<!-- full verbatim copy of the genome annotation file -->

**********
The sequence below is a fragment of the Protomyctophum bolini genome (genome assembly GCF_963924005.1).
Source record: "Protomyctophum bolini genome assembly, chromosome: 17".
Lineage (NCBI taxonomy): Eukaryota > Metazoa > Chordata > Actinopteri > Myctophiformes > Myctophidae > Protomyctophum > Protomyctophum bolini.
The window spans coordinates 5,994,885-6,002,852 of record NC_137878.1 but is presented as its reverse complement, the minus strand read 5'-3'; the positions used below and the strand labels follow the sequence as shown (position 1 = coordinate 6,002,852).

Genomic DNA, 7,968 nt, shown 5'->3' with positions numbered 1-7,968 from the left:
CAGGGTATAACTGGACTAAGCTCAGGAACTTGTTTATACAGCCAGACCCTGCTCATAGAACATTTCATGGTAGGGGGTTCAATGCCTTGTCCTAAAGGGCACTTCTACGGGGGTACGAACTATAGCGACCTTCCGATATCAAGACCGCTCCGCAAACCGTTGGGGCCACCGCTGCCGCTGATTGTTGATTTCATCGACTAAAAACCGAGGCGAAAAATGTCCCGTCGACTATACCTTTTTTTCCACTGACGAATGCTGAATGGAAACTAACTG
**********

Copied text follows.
The sequence below is a fragment of the Protomyctophum bolini genome (genome assembly GCF_963924005.1).
Source record: "Protomyctophum bolini genome assembly, chromosome: 17".
Lineage (NCBI taxonomy): Eukaryota > Metazoa > Chordata > Actinopteri > Myctophiformes > Myctophidae > Protomyctophum > Protomyctophum bolini.
The window spans coordinates 5,994,885-6,002,852 of record NC_137878.1 but is presented as its reverse complement, the minus strand read 5'-3'; the positions used below and the strand labels follow the sequence as shown (position 1 = coordinate 6,002,852).

Genomic DNA, 7,968 nt, shown 5'->3' with positions numbered 1-7,968 from the left:
CAGGGTATAACTGGACTAAGCTCAGGAACTTGTTTATACAGCCAGACCCTGCTCATAGAACATTTCATGGTAGGGGGTTCAATGCCTTGTCCTAAAGGGCACTTCTACGGGGGTACGAACTATAGCGACCTTCCGATATCAAGACCGCTCCGCAAACCGTTGGGGCCACCGCTGCCGCTGATTGTTGATTTCATCGACTAAAAACCGAGGCGAAAAATGTCCCGTCGACTATACCTTTTTTTCCACTGACGAATGCTGAATGGAAACTAACTG